Think Twice When Charging Tuition Costs
By: Brian O'Connell

College students – and their parents – who use credit cards to pay their tuition are increasingly facing surcharges of up to 3% of the total purchase price by colleges looking to trim operating costs.

The idea behind paying college tuition with plastic is increasingly a survival-based one. With student financing harder to get, and parents’ bank accounts depleted due to the harsh economic climate, the thinking goes, credit cards are a last resort measure to earning that sheepskin. Another school of thought is that, with a student credit card, which typically has lower interest rates than a regular credit card, students don’t have to pay off the debt all at once – they can space it out over the course of a semester – or even a full school year.

But using a credit card, even a student card, isn’t as advantageous as you’d think. For starters, credit card interest rates are, on average, higher than the rate on a student loan.

Using a credit card to pay tuition and other college bills also springs a financial trap that can take years to escape. According to a 2006 study by the American Council on Education, more than 50% of students had at least one credit card in 2006. About 25% used a card to pay their tuition. But 55% of students who relied on a credit card to pay their tuition bill carried a balance, as opposed to 38% of students who did not use card to pay their tuition.

And, according to a new survey by Sallie Mae (Stock Quote: SLM), the average college student carried a whopping $3,173 in credit card debt in 2008. Compare that to 2004, when students carried an average of $2,169 in credit card debt. Sallie Mae also reports that college students charged, on average, $2,200 toward college costs – up 134% from 2004.

Now colleges are making it even more financially undesirable to use a credit card to pay their tuition. USA Today reports that a growing number of colleges are adding a surcharge to tuition bills paid for by plastic. The University of Southern Maine, for example slaps an extra 2.75% on tuition bills covered by a credit card. The University of Virginia, Northwestern and George Mason are among other schools following suit.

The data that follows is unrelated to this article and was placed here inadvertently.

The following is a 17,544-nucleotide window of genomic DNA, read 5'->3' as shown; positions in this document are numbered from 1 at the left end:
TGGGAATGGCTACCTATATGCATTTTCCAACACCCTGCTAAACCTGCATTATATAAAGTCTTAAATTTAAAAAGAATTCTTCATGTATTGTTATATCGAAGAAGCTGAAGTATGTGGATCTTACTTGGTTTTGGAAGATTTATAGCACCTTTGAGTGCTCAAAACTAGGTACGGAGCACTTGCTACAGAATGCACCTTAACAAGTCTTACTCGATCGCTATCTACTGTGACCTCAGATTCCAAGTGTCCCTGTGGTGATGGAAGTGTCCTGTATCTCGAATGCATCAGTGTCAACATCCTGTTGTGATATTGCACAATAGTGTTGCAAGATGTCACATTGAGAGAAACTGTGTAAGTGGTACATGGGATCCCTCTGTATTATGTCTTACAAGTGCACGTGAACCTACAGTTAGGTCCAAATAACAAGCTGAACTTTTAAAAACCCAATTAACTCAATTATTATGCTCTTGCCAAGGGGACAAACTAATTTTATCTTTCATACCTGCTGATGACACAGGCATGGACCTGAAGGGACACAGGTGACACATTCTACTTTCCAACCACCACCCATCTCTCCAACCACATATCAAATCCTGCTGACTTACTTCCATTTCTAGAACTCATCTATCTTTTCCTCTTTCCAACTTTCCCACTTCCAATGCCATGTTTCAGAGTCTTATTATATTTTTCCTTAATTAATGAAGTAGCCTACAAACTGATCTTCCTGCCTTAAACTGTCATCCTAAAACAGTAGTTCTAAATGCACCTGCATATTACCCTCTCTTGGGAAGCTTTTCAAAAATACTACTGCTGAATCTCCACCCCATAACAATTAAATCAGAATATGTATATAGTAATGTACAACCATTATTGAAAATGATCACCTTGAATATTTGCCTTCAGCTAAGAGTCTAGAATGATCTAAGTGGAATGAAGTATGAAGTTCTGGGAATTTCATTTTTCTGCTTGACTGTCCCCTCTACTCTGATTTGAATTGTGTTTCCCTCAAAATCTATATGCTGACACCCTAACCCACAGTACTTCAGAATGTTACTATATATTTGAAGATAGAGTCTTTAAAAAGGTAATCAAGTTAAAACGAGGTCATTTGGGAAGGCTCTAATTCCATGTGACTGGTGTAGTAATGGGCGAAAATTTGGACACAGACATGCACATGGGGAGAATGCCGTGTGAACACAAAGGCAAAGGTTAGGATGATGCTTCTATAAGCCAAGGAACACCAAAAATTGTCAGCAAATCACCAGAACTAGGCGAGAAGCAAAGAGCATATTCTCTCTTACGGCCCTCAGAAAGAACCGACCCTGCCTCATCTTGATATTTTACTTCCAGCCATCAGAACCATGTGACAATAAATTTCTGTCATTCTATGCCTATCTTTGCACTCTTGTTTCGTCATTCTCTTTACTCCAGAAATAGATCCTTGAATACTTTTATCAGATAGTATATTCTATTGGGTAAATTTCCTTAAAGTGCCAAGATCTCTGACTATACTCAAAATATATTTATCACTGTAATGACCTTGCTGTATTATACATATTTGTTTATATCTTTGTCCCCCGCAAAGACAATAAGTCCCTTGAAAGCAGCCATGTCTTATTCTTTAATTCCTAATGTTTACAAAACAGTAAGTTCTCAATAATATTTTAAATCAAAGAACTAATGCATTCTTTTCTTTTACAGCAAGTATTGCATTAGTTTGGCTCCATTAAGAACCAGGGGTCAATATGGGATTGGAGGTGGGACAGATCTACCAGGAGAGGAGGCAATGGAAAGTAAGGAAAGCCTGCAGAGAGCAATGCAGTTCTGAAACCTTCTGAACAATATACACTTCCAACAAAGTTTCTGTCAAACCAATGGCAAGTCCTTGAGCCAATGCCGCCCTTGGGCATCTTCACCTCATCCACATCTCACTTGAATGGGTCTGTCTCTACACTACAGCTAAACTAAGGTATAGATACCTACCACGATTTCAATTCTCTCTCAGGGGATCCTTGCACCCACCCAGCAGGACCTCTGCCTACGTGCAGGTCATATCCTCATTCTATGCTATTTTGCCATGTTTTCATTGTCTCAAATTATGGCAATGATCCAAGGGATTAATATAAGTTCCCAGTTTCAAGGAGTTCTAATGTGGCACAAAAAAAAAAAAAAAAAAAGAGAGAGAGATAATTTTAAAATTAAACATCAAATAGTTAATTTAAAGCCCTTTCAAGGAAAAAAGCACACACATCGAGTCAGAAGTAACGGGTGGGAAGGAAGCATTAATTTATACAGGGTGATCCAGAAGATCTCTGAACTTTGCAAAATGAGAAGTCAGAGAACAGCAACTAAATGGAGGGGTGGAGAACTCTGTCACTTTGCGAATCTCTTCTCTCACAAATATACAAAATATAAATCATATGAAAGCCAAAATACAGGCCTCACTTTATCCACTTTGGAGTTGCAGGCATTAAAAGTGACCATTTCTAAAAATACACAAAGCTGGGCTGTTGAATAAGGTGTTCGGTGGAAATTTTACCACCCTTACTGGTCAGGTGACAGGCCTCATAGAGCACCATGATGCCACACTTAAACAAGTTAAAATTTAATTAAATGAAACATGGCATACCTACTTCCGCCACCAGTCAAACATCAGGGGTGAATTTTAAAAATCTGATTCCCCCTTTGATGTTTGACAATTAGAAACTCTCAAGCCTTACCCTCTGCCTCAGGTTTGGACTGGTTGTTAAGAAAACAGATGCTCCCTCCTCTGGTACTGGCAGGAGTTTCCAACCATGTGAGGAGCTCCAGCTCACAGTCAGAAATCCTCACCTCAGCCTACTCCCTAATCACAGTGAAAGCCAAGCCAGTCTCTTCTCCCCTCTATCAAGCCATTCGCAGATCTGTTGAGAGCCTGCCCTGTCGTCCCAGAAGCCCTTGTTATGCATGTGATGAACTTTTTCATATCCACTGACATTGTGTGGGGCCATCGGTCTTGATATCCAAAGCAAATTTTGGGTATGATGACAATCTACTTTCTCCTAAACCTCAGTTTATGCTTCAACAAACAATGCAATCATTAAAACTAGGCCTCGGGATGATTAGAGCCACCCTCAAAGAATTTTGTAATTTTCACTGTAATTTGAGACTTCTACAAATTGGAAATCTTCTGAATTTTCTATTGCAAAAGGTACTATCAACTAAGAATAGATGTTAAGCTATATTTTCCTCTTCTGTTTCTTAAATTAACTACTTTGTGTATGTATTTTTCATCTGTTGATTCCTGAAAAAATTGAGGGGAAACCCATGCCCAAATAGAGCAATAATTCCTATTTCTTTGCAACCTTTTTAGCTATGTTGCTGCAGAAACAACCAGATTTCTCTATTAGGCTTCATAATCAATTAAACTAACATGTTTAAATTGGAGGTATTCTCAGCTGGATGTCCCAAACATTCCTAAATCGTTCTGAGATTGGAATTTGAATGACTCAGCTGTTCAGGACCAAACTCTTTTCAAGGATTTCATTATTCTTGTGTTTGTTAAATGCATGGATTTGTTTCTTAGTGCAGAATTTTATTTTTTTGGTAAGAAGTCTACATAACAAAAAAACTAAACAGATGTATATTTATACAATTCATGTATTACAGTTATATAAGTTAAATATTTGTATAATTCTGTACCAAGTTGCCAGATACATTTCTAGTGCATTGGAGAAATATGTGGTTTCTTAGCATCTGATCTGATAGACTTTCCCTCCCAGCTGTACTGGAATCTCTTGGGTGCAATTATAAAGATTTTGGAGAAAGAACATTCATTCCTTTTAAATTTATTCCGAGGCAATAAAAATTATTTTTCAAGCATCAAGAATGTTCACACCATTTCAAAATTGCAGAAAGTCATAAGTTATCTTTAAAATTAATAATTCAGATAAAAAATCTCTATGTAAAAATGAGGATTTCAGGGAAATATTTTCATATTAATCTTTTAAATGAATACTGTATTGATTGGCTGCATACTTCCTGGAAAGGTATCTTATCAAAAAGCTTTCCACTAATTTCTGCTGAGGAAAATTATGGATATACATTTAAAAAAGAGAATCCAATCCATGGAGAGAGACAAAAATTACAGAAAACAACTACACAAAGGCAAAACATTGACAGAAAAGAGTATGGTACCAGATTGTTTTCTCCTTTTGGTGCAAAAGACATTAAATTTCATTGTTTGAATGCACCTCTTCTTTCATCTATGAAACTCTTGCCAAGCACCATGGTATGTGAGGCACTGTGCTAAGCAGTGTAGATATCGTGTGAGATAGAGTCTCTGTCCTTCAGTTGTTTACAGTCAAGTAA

The reasoning is simple. Colleges are charged an average of 2% to accept a credit card payment, according to Nilson Reports, a financial payments publication. Historically, colleges and universities have swallowed the card surcharges, but with a depressed economy and weaker endowments and government funding (for state schools) colleges are turning over every rock they can to find ways to cut costs. Through that prism, flipping the card surcharge over to students is a tried-and-true survival tactic that retailers have been using for years against their card-carrying customers.

The results speak for themselves. At George Mason, the controller’s office estimates that the school will save $1.5 million by adding a 2.75% surcharge to students and families paying tuition bills via credit card. The university estimates that 50% of its students use credit cards to pay tuition, thus increasing the financial value of passing along card costs to students.

The writing on the wall is clear. Using a credit card to pay your college bills can lead to a vicious downward financial cycle. Now with card surcharges, the burden for paying for school with plastic is becoming even more burdensome.

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